You can often miss the signs that your elderly parents’ health has taken a decline. Maybe you haven’t seen your parents for over six months, you live in another state, you’ve been busy with work , the kids are having problems at school or you’ve been trying to sell the house. Whatever the reason, the fact is life gets busy and it’s easy for things to slip through the cracks.
Then at Christmas you may notice that something’s not quite right. The tree is askew and the decorations are misplaced. Mum’s cooking doesn’t taste quite the same – she forgot the sugar in the Christmas cake and didn’t peel the potatoes.
Dad can’t seem to recall whether he’s actually made a home brew this year and his Christmas t-shirt is on backwards. The gifts are, well, just not that thoughtful. A couple of the grandchildren don’t even seem to have any gifts at all.
Or perhaps you currently care for a parent living with dementia and are dreading the festive season and the memories of Christmases past.
It’s no doubt a stressful period for many families, and more so when your parents are elderly or suffering from health problems. But there are ways to alleviate that stress this festive season for both yourself and your parents.
If you know that replicating the Christmas of the last 30 years is going to be a huge strain on your parents, don’t be afraid to shake it up a bit. Relieve the pressure from Mum and Dad by getting everyone to bring along a dish to contribute to the meal.
This will give everyone a chance to mingle, instead of having one person slave away in the kitchen to feed the family. If nobody wants to host the celebration at their house, you could make a reservation at a nice restaurant or take your celebrations to a local beach or park.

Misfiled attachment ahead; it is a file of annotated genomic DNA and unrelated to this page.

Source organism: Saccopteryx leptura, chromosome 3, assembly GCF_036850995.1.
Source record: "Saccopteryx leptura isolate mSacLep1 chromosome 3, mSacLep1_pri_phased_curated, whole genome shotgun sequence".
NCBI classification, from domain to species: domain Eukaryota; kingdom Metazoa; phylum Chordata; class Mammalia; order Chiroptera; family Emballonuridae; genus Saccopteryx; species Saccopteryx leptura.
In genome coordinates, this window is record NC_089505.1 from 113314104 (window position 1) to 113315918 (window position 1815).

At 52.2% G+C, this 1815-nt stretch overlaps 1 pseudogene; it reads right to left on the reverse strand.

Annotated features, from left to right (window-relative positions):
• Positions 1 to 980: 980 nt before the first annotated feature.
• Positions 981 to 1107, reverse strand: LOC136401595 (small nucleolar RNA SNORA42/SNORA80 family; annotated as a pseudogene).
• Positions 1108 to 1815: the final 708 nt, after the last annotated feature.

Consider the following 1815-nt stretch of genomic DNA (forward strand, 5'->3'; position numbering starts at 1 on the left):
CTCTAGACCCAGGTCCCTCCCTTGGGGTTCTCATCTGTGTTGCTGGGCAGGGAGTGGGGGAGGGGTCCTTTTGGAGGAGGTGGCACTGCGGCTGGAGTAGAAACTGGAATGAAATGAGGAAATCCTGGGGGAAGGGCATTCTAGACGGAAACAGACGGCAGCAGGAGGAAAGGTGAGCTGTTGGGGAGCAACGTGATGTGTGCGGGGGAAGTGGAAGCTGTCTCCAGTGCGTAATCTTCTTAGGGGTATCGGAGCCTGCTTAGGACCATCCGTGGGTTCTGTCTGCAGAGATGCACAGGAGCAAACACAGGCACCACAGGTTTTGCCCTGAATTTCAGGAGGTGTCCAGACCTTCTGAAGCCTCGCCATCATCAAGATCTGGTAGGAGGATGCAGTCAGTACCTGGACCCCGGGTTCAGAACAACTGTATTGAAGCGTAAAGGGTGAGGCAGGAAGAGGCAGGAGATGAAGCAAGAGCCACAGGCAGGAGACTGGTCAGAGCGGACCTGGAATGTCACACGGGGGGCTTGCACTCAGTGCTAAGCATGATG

Instead of leaving all the jobs to your parents in the lead up to Christmas, rally the family together and divvy up the responsibilities.
Use the tree decoration as a task for the grandchildren and offer to get cleaners in before everyone arrives to alleviate the pressure of preparing the family home for guests.
Try and focus on creating new memories and live in the moment, rather than focusing on how things used to be. Take the time to celebrate what your parents can do, not what they can’t and don’t waste time and energy worrying about whether they’ll be around next Christmas.
If your parents suffer from dementia, take the time to look at old photo albums with them. It’s a very powerful tool to help remind them of who they are, what they’re capable of and what makes them unique – rather than just being known as the person who is living with dementia.
And most importantly, be sure to tell your parents how much you love them and how happy you are to be spending Christmas with them.